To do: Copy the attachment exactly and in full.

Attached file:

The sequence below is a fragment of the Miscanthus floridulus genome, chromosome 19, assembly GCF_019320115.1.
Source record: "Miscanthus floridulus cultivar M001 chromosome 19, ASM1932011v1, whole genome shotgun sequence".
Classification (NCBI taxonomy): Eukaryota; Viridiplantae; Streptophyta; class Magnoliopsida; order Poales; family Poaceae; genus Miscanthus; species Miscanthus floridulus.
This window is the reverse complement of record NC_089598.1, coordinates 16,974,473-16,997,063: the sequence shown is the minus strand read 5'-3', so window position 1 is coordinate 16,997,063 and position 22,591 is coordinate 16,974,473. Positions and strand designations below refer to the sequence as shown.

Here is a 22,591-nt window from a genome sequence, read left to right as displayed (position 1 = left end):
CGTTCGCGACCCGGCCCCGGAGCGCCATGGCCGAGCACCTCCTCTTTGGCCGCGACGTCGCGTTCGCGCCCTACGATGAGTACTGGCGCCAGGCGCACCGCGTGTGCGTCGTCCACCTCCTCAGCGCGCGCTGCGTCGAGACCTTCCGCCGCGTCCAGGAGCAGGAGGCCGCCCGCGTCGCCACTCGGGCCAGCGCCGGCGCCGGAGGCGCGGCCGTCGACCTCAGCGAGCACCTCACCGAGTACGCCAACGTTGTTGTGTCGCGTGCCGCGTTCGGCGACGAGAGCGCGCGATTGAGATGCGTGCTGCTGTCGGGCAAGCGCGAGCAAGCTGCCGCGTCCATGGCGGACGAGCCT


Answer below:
The sequence below is a fragment of the Miscanthus floridulus genome, chromosome 19, assembly GCF_019320115.1.
Source record: "Miscanthus floridulus cultivar M001 chromosome 19, ASM1932011v1, whole genome shotgun sequence".
Classification (NCBI taxonomy): Eukaryota; Viridiplantae; Streptophyta; class Magnoliopsida; order Poales; family Poaceae; genus Miscanthus; species Miscanthus floridulus.
This window is the reverse complement of record NC_089598.1, coordinates 16,974,473-16,997,063: the sequence shown is the minus strand read 5'-3', so window position 1 is coordinate 16,997,063 and position 22,591 is coordinate 16,974,473. Positions and strand designations below refer to the sequence as shown.

Here is a 22,591-nt window from a genome sequence, read left to right as displayed (position 1 = left end):
CGTTCGCGACCCGGCCCCGGAGCGCCATGGCCGAGCACCTCCTCTTTGGCCGCGACGTCGCGTTCGCGCCCTACGATGAGTACTGGCGCCAGGCGCACCGCGTGTGCGTCGTCCACCTCCTCAGCGCGCGCTGCGTCGAGACCTTCCGCCGCGTCCAGGAGCAGGAGGCCGCCCGCGTCGCCACTCGGGCCAGCGCCGGCGCCGGAGGCGCGGCCGTCGACCTCAGCGAGCACCTCACCGAGTACGCCAACGTTGTTGTGTCGCGTGCCGCGTTCGGCGACGAGAGCGCGCGATTGAGATGCGTGCTGCTGTCGGGCAAGCGCGAGCAAGCTGCCGCGTCCATGGCGGACGAGCCT